I am falling in love with Australia. [Citizenship Day] represents the freedom of this country, the people, and what a beautiful country it is to live in.
Citizenship Day really means a lot to me, and I guess that’s the same for all Australians. When we look up the importance of citizenship…so we can celebrate the freedom of life here in Australia. And the most important thing is equality…you will see people from different backgrounds and there is no difference [in how they are treated]. People from all backgrounds, no gender differences or anything. So there is equal opportunity to participate in different jobs…that is one of the best things I like about Australia. So definitely I have applied for Australian Citizenship and I am really looking forward to it, like, the day that I will be granted citizenship.
Citizenship Day would actually mean that I have formally got myself and my family amalgamated into Australia, and its culture, and its people. I’ve been living in Australia for four and a half years now but formally getting that tag of being Australian – and now I can even hold an Australian passport – that is a really big boost for me and my family. Now I feel more confident living in Australia and that yes, I can probably call myself Australian.
What does being an Australian Citizen mean to you?
Australian citizenship means a lot because the country treats everyone with respect and value. It doesn’t matter where you come from and what you do, Australia treats everyone equally, and rest assured that you are protected by the law of the land. You can give back to the community and the community gives back to you, so it’s a very pleasant life. That’s what citizenship means to me.
To be an Australian citizen means a lot to us. It means a lot to me and to my family. I feel very safe in this nice country. I feel I am part of this multicultural country. I feel respected and I enjoy living in this country which has a very nice nature. I am proud to be Australian and I have all my human rights when I got my citizenship. I felt I can do a lot to build a beautiful country here, to share my ideas with people here.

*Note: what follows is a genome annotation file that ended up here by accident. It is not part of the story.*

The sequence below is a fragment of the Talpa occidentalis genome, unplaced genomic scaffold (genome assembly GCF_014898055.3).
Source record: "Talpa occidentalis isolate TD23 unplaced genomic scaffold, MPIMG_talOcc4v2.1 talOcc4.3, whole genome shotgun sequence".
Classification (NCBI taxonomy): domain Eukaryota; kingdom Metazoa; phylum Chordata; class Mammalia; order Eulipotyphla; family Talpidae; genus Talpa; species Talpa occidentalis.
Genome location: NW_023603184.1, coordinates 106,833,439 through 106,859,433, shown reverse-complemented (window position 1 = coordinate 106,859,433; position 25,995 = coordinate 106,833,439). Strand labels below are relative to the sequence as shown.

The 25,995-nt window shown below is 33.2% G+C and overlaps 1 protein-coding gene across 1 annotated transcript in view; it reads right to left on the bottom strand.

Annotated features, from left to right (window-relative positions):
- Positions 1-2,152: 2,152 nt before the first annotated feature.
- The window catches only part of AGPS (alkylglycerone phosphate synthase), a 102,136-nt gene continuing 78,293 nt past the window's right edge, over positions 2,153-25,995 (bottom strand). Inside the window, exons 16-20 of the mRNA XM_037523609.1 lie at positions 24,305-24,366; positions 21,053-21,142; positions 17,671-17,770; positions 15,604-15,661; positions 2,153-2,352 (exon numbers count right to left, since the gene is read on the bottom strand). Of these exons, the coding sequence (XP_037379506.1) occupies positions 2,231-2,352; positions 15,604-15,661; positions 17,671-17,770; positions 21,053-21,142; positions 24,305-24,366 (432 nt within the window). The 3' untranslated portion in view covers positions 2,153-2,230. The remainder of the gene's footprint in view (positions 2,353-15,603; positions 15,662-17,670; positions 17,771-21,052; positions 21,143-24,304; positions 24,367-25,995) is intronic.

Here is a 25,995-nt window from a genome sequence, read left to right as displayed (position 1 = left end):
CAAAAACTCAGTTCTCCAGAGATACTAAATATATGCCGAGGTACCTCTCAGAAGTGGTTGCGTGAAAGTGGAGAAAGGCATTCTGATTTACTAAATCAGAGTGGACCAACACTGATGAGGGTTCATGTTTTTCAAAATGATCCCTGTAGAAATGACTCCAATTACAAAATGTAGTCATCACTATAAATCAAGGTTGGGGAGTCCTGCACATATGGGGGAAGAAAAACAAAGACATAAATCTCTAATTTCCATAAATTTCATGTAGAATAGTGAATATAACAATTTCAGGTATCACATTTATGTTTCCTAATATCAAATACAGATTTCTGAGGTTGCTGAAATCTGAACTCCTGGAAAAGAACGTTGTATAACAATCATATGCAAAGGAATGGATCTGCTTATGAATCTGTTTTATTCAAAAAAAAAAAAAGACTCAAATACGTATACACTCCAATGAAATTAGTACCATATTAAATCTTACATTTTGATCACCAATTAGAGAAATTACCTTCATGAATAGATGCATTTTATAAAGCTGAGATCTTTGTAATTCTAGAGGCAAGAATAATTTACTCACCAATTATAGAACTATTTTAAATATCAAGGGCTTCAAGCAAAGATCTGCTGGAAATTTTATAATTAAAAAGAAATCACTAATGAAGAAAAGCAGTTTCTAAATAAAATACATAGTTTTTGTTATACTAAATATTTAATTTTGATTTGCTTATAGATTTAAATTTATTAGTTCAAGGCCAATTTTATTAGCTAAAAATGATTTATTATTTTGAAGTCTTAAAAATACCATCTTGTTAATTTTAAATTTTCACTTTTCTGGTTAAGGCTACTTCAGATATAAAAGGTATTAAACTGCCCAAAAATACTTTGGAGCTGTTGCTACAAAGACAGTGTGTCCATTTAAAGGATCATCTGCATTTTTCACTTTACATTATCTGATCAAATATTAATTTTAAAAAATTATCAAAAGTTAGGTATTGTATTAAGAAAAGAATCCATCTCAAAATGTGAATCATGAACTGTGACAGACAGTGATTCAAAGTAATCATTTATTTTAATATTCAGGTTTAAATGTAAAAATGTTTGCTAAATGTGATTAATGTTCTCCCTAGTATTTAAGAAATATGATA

For me, now I am so excited to become an Australian citizen. It’s a long story. I have been living here for five years, my family lives in Los Angeles, California. I was born in El Salvador, but now I cannot go back to living in El Salvador or Los Angeles…really I am in love with Australia. I love the culture, I love the people, the beaches…really, I am in love with Australia. I love the city of Melbourne so much and I feel like I’m living in Europe, England, Italy, or in El Salvador. Thank you to Australia for giving me this great opportunity that so many people don’t have. I think it is the best thing that has happened to me.
Being an Australian citizen will bring many responsibilities and definitely a lot more privileges, like having the option to look out for different careers. [In terms of responsibilities] I am part of an organisation that, since the pandemic, we are helping international students and anyone who is in need…we are providing them with free groceries and essentials. So I’ve found that I am really blessed and privileged to be here and I would really like to continue here [in Australia] and take this opportunity to serve the community.
Australian Citizenship comes with a lot of privileges. One of the privileges that I can think of is, when you hold an Australian passport you can roam around the whole world without even the need to get formal visas…that’s a big privilege to have. You can just take your passport to over a hundred countries, present your passport and you are given entry to that country. That is a big bonus. Also, being an Australian citizen I get other advantages within Australia itself. I always had the desire to get into the armed forces and [citizenship] gives me the opportunity to do that.